Despite his obvious grief, Hardy does not directly mention death at all in the first two stanzas. Instead, he expresses dying with euphemisms such as ‘close your term here’. This could perhaps demonstrate that Hardy’s passion for his wife was an indispensable part of his identity. Therefore, Hardy is almost refusing to admit to himself that she is truly dead, as the consequential feelings of loss and numbness would be catastrophic for any hope of reconciliation.

The 3rd stanza continues the interrogative manner of the poem as Hardy asks ‘Why do you make me leave the house/ And think for a breath it is you I see [?]’ In addition to the poet’s frustrated attempts to come to terms with his wife’s death, Hardy indicates a level of confusion and irrationality. By stating that he leaves the house to search for her, he is doing so in spite of her having gone ‘Where I could not follow’. This clearly suggests that Hardy’s cravings for his wife are so strong that he is overruling a rational understanding that she has died, in order to attempt to satisfy his longing to be reunited with her. Ultimately, his continued searching reflects a level of denial in his grief. However, this irrationality ultimately leads to even greater frustration, as he can never find Emma; indeed, the illusion of seeing his wife ‘sickens’ Hardy.


Another element to take note of in the 3rd stanza is the reference to the ‘yawning blankness’ that that Hardy sees in the place where he believes to have seen his wife. Blankness has connotations of uniformity, which reflects the meaningless repetition of Hardy’s existence now that he is without his wife. Moreover, the word yawning has an onomatopoeic quality, due to the stretched out vowel sound, which illustrates how Hardy’s suffering through disappointment is excruciatingly extended. Furthermore, yawning has an obvious connotation with sleep and tiredness, which demonstrates the exhausting nature of Hardy’s grief. Ultimately, both blankness and sleep both evoke images associated with the long, uninterrupted peace of death. Therefore, Hardy is perhaps suggests that life without Emma is little more than death to him.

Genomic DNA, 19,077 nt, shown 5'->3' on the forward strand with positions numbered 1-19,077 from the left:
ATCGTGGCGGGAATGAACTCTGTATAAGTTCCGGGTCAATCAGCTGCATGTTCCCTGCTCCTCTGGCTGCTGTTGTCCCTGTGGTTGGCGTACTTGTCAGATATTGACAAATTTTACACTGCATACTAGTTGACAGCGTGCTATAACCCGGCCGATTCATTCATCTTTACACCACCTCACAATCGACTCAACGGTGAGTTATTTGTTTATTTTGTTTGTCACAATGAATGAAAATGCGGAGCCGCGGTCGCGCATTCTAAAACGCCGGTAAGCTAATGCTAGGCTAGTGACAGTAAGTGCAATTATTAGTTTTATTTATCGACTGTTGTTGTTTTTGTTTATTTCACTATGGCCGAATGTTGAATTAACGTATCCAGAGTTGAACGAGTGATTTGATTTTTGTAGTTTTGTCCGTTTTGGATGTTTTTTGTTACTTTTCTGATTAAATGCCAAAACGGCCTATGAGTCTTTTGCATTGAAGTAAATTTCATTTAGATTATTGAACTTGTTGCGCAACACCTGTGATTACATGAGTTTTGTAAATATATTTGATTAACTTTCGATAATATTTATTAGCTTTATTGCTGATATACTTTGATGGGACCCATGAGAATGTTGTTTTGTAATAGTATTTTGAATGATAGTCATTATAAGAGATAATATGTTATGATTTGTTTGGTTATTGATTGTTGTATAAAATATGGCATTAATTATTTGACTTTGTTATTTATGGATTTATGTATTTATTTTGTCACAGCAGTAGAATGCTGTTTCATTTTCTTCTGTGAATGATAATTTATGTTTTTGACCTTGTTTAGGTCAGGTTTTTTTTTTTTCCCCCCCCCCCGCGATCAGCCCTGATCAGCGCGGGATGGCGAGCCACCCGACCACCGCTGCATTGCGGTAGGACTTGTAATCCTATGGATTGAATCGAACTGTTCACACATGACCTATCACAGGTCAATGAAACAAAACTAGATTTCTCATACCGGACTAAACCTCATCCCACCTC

As the poem progresses to the 4th stanza, Hardy’s tone shifts, and for the first time he recalls concrete memories of his wife’s life. This perhaps suggests that slowly, he is beginning to move on from feelings of immediate frustration and shock, and he can now experience a certain level of nostalgia without being overwhelmed by grief. However, throughout his recollections of his wife, Hardy somewhat demonstrates that her death was perhaps foreshadowed, even if at the time these warning signs went unnoticed. Emma would ‘abode/ By those red-veined rocks far West.’ Red-veined evokes an image of blood rapidly rushing through the body, and therefore suggests his wife’s fierce force of life, in contrast to the morbid tone of the poem previously. However, the strain of protruding veins suggests a certain level of desperation to keep the blood flowing, and therefore Hardy is illustrating a sense of clinging on to survival. Moreover, the fact that she aboded near ‘rocks far West’ inevitably draws connotations with the setting of the sun, which can be interpreted as a metaphor for the eventual death of Hardy’s wife. In addition to the energy of the red-veined rocks, Emma is said to have ’rode/ Along the beetling Beeny Crest’. The alliteration of ‘b’ sounds creates a light, bubbling flow to Emma’s movement, which suggests her light-hearted cheerfulness in her day-to-day existence.